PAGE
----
Prescription drugs are made to treat diseases and save lives. But that may not be the case if you consume the wrong medication.
A wrong drug can harm your health because of its side effects. While some side effects tend to be minimal, harmful drugs can cause severe complications.
The potential danger of a wrong drug is preventable. Avoiding medication errors is a team effort that encompasses your doctor, pharmacist, caregiver, and you, as the patient.
What is the wrong drug?
A wrong drug is an incorrect medication given to a person due to a drug mix-up, bad drug interaction, dosage error, and unforeseen reactions in the body.
Over 9,000 patients die in the United States due to medication errors.
These mistakes happen in different settings. It can occur during physician consultations, in hospitals, pharmacies, and even at your own home.
The common causes of consuming the wrong drug include several factors including:
- Lack of communication. Prescription drugs tends to overlap and lead to overdose if your team of healthcare providers lacks communication. Likewise, your doctors also need to explain every medication given to you.
- Confusing drug names. Lack of mastery of specific drug names can confuse healthcare providers, resulting in prescription errors.
- Medical abbreviations. Shortened terms for medications can be confusing for pharmacists and patients.
- Incorrect label. Pharmaceutical companies must include correct tags with the proper dosage and warning.
- Wrong dosage. Incorrect dosage may be due to illegible handwriting, inaccurate filing of prescription forms, and errors in processing verbal prescriptions.
- Drug interactions. Drugs mixed with other elements such as food, beverages, and other medications can cause potential harm and unexpected side effects.
What are the side effects of having the wrong drug?
Improper use of a drug can result in side effects in the body. The wrong medication can minimally affect your body or cause severe complications depending on your dosage.
- Lack of full benefit from the drug. An incorrect dosage will not give you the full advantage of the drug. Doctors may decide to provide you with higher doses or allow you to take other types of medication with higher effectiveness.
- Drug resistance. When used repeatedly and incorrectly, your body may develop resistance to the drugs, making it difficult to cure the illness it is intended for.
- Organ damage. Medication errors can lead to liver and kidney damage, especially if the wrong drug has been taken for an extended period.
- Permanent disability. Injuries in the body can result in an irreversible condition that incapacitates the patient for life.
- Death. Ingesting the wrong drug can result in death if the side effects are mistakenly taken in extreme dosage.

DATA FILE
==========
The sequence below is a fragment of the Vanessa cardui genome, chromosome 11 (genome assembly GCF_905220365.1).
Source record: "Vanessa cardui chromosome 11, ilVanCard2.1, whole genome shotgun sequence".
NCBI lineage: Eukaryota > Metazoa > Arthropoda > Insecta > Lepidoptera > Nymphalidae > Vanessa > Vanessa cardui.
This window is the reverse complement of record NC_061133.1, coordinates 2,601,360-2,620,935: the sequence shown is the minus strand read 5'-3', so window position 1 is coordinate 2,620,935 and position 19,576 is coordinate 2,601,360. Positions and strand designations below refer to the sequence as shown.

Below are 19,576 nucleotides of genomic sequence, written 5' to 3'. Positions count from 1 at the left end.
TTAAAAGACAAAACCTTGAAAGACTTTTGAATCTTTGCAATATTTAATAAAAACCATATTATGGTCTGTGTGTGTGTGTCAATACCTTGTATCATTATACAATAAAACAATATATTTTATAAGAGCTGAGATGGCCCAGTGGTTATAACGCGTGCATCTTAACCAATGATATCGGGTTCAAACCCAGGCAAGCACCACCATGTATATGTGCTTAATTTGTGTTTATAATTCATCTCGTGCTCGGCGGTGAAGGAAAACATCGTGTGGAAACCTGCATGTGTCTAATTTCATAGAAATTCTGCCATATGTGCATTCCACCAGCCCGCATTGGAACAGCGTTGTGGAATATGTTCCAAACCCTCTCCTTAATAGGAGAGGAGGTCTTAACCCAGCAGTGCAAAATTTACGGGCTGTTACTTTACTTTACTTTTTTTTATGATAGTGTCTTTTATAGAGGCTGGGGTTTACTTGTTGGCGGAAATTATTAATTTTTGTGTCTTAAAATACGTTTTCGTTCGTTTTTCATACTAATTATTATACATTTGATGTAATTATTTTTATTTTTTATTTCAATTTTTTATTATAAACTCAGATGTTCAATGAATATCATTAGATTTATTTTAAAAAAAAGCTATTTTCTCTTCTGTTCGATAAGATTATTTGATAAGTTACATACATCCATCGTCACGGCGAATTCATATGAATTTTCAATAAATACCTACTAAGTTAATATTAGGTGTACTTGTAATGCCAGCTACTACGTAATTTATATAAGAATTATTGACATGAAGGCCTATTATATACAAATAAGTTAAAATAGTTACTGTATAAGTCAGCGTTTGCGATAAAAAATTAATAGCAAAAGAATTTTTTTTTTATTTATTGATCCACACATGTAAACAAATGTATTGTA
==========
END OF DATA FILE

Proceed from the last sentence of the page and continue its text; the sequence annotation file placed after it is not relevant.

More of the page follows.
- Financial loss. Indigestion of the wrong drug leads to more physical check-ups, laboratory examinations, and hospital visits, which can financially burden you.
How can we be sure that we are taking the right medication?
The healthcare system is responsible for patient safety. However, you are the last line of defense against the wrong drugs.
As the patient or someone’s caregiver, you also need to check your medications and exert extra effort to ensure that you take the right one.
Here are some of the preventive measures you can start with:
- List medications. Make a list of all your medicines for easier reference.
- Organize medications. Store your drugs using a pillbox or labeled containers to avoid mix-ups.
- Store information sheets. Do not throw away information sheets of your medications if you need to review or read your pills’ details in the future.
- Buy from the same pharmacy. Purchase your prescriptions from the same drugstore to build a sense of familiarity between you and the pharmacist or staff catering to your orders.
- Double-check. Over 2% of prescriptions are wrongly dispensed. Always check your orders and see if you are given the accurate medicines as prescribed. Moreover, request your pharmacist to review the prescriptions and help you decipher the doctor’s instructions for a clearer understanding.
- Don’t share prescriptions. Your diagnosis and medication are different from others. Don’t give your prescription medication to others. Avoid getting health information from non-authority websites or non-medical professionals.
Side effects of the wrong drugs should not be ignored since they can be dangerous.
You should seek immediate medical attention if you experience complications due to the wrong drugs. Your doctor can help mitigate the side effects and prescribe you medicines that can counter the difficulties.
However, if complications persist after your doctors have exhausted treatment, you can report your case to the Food & Drug Administration (FDA). The agency can look at your point and see if it falls under the safety and adverse event reporting program.
Likewise, you can seek legal advice from the wrong drug attorney. A lawyer can provide legal assistance and representation should you wish to file a claim against a company or individual who should be liable for your condition.
Again, consuming the wrong drug is preventable. Aside from your health provider’s supervision, having the right information and careful management of your medicines are important to avoid potential harm to your body.
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